Collecting valuable data of an endangered species. Hawaii Pacific University's mammal stranding team hopes to learn from the sperm whale carcass brought into shore last week.
The 50 foot whale was towed into Kaneohe.
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"We were able to collect a tooth, we were able to collect blubber, we were able to collect some skin even though it was in a bad state. We were also able to collect kidneys, a portion of the heart and different things. We are hoping to get some information from them," said Erin Hanahoe, stranding team coordinator.
There are only pieces so each measurement is valuable. Each tooth reveals rings telling scientists how old the majestic creature was. Every remaining inch of carcass helps fill the large gaps of information about sperm whales around Hawaii.
"They dive to thousands of meters up to hours at a time so they live an amazing life down there. This is a glimpse for us into their biology and how they live," said Kristi West with the stranding program.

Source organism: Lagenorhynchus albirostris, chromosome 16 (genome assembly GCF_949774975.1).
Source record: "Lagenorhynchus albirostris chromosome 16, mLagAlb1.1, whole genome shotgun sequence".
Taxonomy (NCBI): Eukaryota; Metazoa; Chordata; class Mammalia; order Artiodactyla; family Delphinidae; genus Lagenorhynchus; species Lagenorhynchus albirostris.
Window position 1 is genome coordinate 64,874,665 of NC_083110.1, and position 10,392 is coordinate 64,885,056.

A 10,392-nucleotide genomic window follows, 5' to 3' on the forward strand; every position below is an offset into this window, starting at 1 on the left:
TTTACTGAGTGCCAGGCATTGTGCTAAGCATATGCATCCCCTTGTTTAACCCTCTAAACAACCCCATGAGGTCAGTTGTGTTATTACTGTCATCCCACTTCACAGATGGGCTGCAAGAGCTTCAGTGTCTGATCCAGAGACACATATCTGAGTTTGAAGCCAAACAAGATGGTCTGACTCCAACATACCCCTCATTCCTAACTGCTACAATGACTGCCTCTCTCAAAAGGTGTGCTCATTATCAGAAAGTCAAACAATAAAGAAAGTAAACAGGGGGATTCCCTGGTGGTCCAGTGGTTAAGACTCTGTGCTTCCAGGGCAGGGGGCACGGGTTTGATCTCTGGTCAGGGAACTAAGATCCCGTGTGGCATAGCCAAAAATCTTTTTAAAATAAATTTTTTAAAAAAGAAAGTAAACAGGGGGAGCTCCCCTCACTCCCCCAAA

Sperm whales are difficult to find and study at sea. Even sightings are rare. The coast guard spotted a pod 10 miles off Barbers Point on Oahu on Thursday. Researchers are trying to unlock mysteries of the endangered species: how they live, and also how they die.
"There are problems sperm whales face like ship strikes and entanglements and potentially varying heavy pollutant loads. This is a chance to learn more about them so we can protect sperm whales," said West.
The gathered data will be sent to experts and the conclusions will be determined in a week or so.
A non profit team at the same time have been tagging sperm whales off the big island this past week to learn more about the species.
The HPU mammal stranding team lost their NOAA grant for the 2014 school year. They are hoping to get more funding for the program that costs at least $100,000 to run.